Bureau for Aesthetic Advice (Bureau voor Aesthetische Adviezen, BAA, 1947-1952). Executive body of the Central Advice Bureau (Centraal Adviesbureau) for the applied arts and industrial design. ‘The goal of the foundation, in its broadest sense, is to aim for a revival of the applied arts and to promote good industrial design in the Netherlands.’ The bureau gave training and advice, organised exhibitions and mediated between designers and clients. It was the successor of the ISN and the predecessor of the Industrial Design Foundation (Stichting Industriële Vormgeving, SIV).
The BAA was housed at the Rokin in Amsterdam, where artists sold their work during the Second World War, and was in part established thanks to the influence of the GKf (Association of Practitioners of Applied Arts). This association for designers pointed to the large number of requests for exhibitions that they could not handle and emphasised industrial design. The BAA was funded by the government. From 1946, exhibitions were held in their building in collaboration with Goed Wonen (‘Quality Living’) and the GKf. Mrs. G. Werkman-van Leeuwen, the widow of H.N. Werkman and a teacher of applied arts, managed the bureau. She was succeeded by K. Sanders in 1947. The management board consisted of representatives of the GKf, Goed Wonen, the BNA and the Association for Art and Industry (BKI). There was an advisory body for the assignments. Sanders left to join the SIV in 1950, after which the BAA was led by Mien Harmsen. The building was also used as an exhibition space for Goed Wonen. The bureau was liquidated in 1952. Board members and others involved included W.J.B.H. Sandberg, J. Bommer, W.H. Gispen, W.F. Gouwe, E. van Osselen, P. Zwart and B. Merkelbach.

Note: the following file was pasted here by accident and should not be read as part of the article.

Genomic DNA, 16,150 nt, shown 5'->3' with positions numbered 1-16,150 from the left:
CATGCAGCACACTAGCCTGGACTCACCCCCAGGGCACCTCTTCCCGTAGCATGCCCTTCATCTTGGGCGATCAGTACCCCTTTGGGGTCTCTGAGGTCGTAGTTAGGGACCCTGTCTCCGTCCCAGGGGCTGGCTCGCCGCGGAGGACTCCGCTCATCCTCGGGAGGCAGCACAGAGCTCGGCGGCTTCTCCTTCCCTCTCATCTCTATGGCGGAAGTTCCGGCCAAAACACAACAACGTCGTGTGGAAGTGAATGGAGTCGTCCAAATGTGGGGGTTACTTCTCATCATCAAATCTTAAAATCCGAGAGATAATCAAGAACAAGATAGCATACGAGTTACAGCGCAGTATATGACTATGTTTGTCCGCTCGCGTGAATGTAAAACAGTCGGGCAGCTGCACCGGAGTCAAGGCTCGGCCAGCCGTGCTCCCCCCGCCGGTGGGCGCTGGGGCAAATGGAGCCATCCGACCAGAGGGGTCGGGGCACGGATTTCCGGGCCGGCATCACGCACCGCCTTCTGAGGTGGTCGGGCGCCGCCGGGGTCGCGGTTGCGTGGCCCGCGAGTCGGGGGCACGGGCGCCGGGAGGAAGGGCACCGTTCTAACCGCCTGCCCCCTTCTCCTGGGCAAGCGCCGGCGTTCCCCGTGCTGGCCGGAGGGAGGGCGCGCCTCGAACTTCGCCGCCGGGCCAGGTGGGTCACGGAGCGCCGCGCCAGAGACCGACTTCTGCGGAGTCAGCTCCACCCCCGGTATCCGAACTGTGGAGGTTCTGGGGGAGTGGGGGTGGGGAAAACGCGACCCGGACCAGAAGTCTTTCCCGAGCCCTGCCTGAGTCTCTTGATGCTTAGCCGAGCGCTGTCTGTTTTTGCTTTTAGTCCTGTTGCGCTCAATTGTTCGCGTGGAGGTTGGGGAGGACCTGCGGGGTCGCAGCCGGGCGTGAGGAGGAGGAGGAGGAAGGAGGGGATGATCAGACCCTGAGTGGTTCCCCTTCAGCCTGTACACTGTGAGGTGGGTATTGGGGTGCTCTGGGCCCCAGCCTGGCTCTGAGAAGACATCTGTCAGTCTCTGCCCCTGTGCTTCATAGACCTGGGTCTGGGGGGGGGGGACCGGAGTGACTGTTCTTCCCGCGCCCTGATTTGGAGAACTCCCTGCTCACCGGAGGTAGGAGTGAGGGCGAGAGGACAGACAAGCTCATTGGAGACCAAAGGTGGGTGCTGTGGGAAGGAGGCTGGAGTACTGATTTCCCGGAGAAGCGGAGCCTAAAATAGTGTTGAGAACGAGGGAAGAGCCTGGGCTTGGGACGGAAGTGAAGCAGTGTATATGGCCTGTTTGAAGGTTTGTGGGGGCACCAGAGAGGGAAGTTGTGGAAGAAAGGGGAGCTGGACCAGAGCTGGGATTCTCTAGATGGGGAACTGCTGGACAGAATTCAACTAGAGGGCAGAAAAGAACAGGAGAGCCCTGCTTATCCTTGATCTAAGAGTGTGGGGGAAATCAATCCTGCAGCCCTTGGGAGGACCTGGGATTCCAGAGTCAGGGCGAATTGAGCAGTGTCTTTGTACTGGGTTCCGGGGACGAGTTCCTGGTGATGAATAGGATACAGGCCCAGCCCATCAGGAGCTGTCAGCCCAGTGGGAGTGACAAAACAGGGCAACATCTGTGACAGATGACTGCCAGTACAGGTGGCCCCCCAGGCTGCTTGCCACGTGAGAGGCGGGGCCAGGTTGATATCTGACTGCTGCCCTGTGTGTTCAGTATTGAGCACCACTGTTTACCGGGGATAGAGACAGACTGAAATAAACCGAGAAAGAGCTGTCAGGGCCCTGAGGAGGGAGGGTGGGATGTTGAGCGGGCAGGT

The Dutch version of this biography is taken from the book Visies op vormgeving, het Nederlandse ontwerpen in teksten deel 2: 1940-2000 (2008) by Frederike Huygen. The following sources have been used for this biography:
– Sanders, K. ‘De taak van het Bureau voor Aesthetische Adviezen’, Forum 3 (1948) 3-4, pp. 82-84.